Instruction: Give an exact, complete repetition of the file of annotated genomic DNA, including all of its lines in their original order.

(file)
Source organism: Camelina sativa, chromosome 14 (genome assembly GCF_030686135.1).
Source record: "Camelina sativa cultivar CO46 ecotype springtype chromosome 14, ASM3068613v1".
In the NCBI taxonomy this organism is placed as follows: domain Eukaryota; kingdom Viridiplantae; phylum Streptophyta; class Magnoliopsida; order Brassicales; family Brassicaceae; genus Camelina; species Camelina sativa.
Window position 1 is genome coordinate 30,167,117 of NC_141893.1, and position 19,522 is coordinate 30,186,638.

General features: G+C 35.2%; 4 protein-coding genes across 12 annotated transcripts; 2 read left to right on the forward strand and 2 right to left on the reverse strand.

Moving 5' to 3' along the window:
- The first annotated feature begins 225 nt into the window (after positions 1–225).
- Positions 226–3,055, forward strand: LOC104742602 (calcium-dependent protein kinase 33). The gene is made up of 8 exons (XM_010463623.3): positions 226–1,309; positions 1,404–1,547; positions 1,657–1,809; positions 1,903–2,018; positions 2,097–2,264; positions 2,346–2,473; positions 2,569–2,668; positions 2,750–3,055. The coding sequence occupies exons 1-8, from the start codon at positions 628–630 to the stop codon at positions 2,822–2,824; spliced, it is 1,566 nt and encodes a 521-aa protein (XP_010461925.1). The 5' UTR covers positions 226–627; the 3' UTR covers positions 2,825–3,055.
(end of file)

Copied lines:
Source organism: Camelina sativa, chromosome 14 (genome assembly GCF_030686135.1).
Source record: "Camelina sativa cultivar CO46 ecotype springtype chromosome 14, ASM3068613v1".
In the NCBI taxonomy this organism is placed as follows: domain Eukaryota; kingdom Viridiplantae; phylum Streptophyta; class Magnoliopsida; order Brassicales; family Brassicaceae; genus Camelina; species Camelina sativa.
Window position 1 is genome coordinate 30,167,117 of NC_141893.1, and position 19,522 is coordinate 30,186,638.

General features: G+C 35.2%; 4 protein-coding genes across 12 annotated transcripts; 2 read left to right on the forward strand and 2 right to left on the reverse strand.

Moving 5' to 3' along the window:
- The first annotated feature begins 225 nt into the window (after positions 1–225).
- Positions 226–3,055, forward strand: LOC104742602 (calcium-dependent protein kinase 33). The gene is made up of 8 exons (XM_010463623.3): positions 226–1,309; positions 1,404–1,547; positions 1,657–1,809; positions 1,903–2,018; positions 2,097–2,264; positions 2,346–2,473; positions 2,569–2,668; positions 2,750–3,055. The coding sequence occupies exons 1-8, from the start codon at positions 628–630 to the stop codon at positions 2,822–2,824; spliced, it is 1,566 nt and encodes a 521-aa protein (XP_010461925.1). The 5' UTR covers positions 226–627; the 3' UTR covers positions 2,825–3,055.